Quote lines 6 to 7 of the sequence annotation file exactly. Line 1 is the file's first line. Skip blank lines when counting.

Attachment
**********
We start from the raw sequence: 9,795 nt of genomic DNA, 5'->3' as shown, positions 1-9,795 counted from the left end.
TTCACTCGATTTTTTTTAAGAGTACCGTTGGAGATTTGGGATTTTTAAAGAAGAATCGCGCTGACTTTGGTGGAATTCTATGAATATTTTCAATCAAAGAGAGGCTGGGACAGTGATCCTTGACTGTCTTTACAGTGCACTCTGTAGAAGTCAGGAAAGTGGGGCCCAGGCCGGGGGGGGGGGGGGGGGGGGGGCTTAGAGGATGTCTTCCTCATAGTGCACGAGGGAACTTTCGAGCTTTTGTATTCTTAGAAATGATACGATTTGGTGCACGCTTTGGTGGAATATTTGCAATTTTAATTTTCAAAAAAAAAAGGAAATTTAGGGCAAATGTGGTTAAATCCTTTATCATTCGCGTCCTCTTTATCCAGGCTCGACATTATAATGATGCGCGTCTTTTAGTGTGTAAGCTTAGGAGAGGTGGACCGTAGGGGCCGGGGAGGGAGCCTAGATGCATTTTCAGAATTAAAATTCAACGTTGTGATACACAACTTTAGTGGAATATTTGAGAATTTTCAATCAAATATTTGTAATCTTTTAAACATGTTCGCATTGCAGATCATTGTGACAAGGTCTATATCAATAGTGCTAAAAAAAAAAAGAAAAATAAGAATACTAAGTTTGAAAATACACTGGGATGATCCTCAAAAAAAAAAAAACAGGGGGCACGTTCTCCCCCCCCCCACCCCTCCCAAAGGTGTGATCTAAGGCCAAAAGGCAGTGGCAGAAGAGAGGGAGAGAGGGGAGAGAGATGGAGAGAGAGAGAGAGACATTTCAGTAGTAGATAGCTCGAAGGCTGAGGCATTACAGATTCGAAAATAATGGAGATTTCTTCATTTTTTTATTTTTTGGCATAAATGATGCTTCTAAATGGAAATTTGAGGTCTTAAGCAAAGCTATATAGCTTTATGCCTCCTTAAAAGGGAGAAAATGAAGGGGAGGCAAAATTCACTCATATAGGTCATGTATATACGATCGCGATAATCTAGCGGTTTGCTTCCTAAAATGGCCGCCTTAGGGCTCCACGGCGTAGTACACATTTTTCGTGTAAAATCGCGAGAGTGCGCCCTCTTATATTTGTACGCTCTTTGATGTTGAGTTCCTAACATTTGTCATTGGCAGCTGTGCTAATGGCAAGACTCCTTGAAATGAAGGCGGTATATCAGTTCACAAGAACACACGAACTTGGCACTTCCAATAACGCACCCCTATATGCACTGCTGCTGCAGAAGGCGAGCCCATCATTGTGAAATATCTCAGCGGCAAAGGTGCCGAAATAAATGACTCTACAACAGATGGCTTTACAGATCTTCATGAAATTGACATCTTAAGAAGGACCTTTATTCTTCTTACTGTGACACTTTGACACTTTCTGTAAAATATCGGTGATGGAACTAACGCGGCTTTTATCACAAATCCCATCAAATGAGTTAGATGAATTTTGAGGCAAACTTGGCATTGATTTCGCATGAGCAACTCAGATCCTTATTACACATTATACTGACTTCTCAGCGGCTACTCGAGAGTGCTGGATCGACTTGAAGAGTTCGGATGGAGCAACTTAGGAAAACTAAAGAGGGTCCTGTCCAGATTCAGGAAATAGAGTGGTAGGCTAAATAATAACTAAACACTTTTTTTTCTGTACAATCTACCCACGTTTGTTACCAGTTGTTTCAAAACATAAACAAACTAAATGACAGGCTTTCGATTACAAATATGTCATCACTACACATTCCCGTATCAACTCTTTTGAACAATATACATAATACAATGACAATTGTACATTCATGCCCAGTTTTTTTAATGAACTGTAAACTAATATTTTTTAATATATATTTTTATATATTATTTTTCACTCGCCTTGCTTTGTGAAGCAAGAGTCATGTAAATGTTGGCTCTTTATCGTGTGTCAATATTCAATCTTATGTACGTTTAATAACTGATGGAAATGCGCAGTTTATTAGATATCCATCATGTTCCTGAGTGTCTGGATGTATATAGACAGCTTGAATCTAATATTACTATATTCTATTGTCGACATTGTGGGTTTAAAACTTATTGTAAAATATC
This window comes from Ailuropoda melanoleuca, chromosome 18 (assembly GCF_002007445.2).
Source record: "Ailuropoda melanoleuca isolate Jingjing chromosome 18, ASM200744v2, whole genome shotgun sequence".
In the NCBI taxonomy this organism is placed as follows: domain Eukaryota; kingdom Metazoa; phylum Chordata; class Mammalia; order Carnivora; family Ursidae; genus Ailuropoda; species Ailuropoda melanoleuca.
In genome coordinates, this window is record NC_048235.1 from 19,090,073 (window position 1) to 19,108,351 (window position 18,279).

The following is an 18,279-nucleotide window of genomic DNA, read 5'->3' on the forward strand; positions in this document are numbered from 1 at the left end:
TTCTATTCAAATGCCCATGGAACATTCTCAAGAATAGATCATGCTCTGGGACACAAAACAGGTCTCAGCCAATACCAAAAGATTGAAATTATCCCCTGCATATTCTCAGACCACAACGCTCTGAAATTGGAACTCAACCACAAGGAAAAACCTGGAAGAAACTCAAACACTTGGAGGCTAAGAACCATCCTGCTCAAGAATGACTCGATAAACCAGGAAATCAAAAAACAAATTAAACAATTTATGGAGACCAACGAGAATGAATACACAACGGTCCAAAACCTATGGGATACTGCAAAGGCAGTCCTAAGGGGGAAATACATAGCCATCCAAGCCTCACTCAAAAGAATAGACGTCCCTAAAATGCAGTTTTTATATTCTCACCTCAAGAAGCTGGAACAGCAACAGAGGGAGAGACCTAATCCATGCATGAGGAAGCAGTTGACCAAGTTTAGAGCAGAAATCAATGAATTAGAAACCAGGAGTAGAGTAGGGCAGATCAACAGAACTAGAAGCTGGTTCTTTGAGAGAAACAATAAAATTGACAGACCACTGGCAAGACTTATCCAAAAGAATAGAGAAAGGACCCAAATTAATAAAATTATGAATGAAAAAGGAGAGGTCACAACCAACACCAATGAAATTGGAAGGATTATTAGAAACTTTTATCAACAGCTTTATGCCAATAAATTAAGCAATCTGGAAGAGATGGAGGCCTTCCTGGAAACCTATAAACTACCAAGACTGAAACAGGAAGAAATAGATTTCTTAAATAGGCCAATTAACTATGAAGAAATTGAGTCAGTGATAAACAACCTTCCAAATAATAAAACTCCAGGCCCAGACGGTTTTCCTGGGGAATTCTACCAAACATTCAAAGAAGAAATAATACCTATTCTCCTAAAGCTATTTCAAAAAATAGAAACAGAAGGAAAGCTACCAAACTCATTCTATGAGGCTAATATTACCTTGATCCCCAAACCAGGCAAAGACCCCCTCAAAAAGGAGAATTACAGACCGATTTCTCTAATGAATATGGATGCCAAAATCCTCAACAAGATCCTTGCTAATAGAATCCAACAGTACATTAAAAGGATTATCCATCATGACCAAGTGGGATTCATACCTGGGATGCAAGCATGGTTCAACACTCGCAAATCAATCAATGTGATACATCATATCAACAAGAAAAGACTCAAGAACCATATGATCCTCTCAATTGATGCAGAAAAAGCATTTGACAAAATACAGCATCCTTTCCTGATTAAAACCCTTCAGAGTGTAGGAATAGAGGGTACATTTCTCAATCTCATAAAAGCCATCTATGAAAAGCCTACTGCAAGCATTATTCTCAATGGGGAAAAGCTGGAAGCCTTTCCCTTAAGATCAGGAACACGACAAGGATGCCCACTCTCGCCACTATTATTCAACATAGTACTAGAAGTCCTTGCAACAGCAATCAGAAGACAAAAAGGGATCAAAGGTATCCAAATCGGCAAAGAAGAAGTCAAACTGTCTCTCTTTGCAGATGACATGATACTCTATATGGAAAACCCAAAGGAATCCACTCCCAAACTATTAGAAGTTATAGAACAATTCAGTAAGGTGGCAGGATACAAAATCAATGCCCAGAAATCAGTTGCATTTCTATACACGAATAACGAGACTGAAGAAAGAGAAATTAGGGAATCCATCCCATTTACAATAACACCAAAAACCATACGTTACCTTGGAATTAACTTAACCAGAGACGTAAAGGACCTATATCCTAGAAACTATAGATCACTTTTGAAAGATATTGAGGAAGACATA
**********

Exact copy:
In genome coordinates, this window is record NC_048235.1 from 19,090,073 (window position 1) to 19,108,351 (window position 18,279).

The following is an 18,279-nucleotide window of genomic DNA, read 5'->3' on the forward strand; positions in this document are numbered from 1 at the left end: